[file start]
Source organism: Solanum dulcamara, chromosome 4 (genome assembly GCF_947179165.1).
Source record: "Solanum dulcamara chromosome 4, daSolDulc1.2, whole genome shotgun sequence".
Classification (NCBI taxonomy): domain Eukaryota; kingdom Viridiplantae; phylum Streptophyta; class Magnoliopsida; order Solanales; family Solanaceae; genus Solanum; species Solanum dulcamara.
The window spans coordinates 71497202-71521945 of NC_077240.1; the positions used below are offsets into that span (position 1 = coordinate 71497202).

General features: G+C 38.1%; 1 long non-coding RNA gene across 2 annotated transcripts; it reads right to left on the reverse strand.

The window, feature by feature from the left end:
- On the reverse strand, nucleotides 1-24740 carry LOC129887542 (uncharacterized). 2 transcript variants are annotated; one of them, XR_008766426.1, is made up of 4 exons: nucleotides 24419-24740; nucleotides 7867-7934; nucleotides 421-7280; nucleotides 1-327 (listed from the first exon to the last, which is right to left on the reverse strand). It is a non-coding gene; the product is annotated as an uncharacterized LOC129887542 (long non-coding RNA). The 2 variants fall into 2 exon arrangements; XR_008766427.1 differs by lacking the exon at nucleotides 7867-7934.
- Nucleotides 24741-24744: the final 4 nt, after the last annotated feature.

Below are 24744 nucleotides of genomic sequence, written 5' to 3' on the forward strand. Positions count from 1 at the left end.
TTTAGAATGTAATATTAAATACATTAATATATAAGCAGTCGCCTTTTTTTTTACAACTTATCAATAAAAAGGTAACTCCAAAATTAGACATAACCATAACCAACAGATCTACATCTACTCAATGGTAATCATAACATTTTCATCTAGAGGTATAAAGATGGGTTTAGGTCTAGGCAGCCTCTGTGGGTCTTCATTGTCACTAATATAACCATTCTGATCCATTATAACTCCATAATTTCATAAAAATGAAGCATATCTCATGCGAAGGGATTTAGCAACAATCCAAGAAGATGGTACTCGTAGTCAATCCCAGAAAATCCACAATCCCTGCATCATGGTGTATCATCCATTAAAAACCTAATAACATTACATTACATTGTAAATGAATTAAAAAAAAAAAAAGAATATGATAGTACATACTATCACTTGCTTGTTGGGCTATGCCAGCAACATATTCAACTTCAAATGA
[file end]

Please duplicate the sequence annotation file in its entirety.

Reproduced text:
Source organism: Solanum dulcamara, chromosome 4 (genome assembly GCF_947179165.1).
Source record: "Solanum dulcamara chromosome 4, daSolDulc1.2, whole genome shotgun sequence".
Classification (NCBI taxonomy): domain Eukaryota; kingdom Viridiplantae; phylum Streptophyta; class Magnoliopsida; order Solanales; family Solanaceae; genus Solanum; species Solanum dulcamara.
The window spans coordinates 71497202-71521945 of NC_077240.1; the positions used below are offsets into that span (position 1 = coordinate 71497202).

General features: G+C 38.1%; 1 long non-coding RNA gene across 2 annotated transcripts; it reads right to left on the reverse strand.

The window, feature by feature from the left end:
- On the reverse strand, nucleotides 1-24740 carry LOC129887542 (uncharacterized). 2 transcript variants are annotated; one of them, XR_008766426.1, is made up of 4 exons: nucleotides 24419-24740; nucleotides 7867-7934; nucleotides 421-7280; nucleotides 1-327 (listed from the first exon to the last, which is right to left on the reverse strand). It is a non-coding gene; the product is annotated as an uncharacterized LOC129887542 (long non-coding RNA). The 2 variants fall into 2 exon arrangements; XR_008766427.1 differs by lacking the exon at nucleotides 7867-7934.
- Nucleotides 24741-24744: the final 4 nt, after the last annotated feature.

Below are 24744 nucleotides of genomic sequence, written 5' to 3' on the forward strand. Positions count from 1 at the left end.
TTTAGAATGTAATATTAAATACATTAATATATAAGCAGTCGCCTTTTTTTTTACAACTTATCAATAAAAAGGTAACTCCAAAATTAGACATAACCATAACCAACAGATCTACATCTACTCAATGGTAATCATAACATTTTCATCTAGAGGTATAAAGATGGGTTTAGGTCTAGGCAGCCTCTGTGGGTCTTCATTGTCACTAATATAACCATTCTGATCCATTATAACTCCATAATTTCATAAAAATGAAGCATATCTCATGCGAAGGGATTTAGCAACAATCCAAGAAGATGGTACTCGTAGTCAATCCCAGAAAATCCACAATCCCTGCATCATGGTGTATCATCCATTAAAAACCTAATAACATTACATTACATTGTAAATGAATTAAAAAAAAAAAAAGAATATGATAGTACATACTATCACTTGCTTGTTGGGCTATGCCAGCAACATATTCAACTTCAAATGA